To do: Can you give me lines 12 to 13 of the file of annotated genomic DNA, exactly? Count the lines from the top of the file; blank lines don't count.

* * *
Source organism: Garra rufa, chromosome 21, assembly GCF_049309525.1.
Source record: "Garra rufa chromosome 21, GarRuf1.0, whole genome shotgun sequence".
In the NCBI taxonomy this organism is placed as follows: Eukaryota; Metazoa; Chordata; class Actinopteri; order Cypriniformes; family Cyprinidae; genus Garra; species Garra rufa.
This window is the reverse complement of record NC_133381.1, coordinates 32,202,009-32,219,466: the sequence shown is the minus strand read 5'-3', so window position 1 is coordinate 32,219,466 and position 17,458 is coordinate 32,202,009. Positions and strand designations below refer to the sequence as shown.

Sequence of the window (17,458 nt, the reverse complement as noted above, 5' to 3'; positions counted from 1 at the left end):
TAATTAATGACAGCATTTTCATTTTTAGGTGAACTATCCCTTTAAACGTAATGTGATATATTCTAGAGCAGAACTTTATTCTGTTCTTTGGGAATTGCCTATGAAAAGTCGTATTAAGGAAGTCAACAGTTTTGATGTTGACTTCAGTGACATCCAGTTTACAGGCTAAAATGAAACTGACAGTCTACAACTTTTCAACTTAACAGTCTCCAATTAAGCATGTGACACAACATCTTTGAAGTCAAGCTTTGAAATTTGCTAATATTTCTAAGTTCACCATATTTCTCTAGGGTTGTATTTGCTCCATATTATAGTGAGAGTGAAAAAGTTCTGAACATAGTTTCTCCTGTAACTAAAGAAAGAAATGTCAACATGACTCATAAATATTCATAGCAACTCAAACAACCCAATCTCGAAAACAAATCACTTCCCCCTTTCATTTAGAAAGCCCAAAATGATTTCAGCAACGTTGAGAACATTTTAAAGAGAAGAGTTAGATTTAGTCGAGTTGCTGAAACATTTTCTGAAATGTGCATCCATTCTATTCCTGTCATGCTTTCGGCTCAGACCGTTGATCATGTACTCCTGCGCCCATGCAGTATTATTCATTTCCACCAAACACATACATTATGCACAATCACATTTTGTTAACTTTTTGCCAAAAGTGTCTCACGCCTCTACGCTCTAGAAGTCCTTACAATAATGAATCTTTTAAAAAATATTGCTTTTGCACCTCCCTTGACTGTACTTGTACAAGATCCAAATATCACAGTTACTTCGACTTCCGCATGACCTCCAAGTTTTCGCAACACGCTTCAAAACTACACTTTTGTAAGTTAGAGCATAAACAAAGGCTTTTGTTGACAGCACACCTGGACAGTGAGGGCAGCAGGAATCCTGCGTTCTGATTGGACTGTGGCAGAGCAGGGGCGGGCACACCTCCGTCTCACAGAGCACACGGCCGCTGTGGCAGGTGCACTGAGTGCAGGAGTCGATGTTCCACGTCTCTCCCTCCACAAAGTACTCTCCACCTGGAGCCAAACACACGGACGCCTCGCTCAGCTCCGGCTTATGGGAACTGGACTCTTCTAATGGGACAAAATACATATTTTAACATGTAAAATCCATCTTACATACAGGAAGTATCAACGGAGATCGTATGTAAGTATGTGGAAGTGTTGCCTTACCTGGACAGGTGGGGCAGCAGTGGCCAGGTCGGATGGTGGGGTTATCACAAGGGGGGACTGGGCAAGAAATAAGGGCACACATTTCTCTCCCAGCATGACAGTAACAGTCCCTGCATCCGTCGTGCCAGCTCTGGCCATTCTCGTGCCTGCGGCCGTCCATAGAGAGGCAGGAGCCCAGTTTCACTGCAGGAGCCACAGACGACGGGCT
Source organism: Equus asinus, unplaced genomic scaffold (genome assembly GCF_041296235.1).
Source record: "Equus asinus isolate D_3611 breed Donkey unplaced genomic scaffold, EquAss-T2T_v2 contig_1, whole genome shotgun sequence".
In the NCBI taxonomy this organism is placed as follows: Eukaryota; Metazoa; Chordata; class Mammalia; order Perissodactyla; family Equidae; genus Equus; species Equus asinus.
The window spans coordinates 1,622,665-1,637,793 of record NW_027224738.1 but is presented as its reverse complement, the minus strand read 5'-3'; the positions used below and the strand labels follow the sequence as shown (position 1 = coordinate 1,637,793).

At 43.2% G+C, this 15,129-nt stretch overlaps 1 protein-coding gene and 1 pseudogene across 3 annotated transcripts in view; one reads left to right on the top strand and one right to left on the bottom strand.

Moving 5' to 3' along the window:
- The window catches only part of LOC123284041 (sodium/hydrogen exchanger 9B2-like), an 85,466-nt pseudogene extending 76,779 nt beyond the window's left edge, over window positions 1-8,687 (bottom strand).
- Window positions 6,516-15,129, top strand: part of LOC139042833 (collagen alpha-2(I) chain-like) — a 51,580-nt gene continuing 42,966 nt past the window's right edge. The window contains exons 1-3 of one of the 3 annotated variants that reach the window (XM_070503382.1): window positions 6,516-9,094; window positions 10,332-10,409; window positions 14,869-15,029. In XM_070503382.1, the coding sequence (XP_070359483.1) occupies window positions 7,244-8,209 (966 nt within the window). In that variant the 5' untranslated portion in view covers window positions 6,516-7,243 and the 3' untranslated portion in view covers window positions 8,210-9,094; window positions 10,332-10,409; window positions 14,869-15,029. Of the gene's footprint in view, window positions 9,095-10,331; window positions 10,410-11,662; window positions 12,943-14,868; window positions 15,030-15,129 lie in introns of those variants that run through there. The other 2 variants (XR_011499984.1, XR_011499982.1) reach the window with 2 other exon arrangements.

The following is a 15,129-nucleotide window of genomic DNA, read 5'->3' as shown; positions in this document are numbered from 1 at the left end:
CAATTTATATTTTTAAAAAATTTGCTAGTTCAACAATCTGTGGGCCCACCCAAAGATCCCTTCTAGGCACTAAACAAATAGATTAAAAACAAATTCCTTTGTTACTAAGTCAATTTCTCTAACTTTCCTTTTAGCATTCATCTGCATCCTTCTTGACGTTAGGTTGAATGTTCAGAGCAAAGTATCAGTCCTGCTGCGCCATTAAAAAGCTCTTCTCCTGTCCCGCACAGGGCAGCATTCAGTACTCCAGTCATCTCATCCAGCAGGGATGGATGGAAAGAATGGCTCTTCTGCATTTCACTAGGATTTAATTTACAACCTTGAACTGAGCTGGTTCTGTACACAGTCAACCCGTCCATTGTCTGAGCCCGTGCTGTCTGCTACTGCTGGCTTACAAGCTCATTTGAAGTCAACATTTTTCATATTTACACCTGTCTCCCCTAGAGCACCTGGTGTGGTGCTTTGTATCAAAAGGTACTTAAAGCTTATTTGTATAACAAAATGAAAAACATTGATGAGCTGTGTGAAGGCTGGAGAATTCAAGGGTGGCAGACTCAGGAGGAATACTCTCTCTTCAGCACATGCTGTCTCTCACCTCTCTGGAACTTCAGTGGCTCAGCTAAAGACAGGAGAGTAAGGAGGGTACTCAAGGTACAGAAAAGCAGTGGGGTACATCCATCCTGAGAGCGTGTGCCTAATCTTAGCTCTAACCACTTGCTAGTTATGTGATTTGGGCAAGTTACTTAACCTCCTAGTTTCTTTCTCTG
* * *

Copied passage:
Moving 5' to 3' along the window:
- The window catches only part of LOC123284041 (sodium/hydrogen exchanger 9B2-like), an 85,466-nt pseudogene extending 76,779 nt beyond the window's left edge, over window positions 1-8,687 (bottom strand).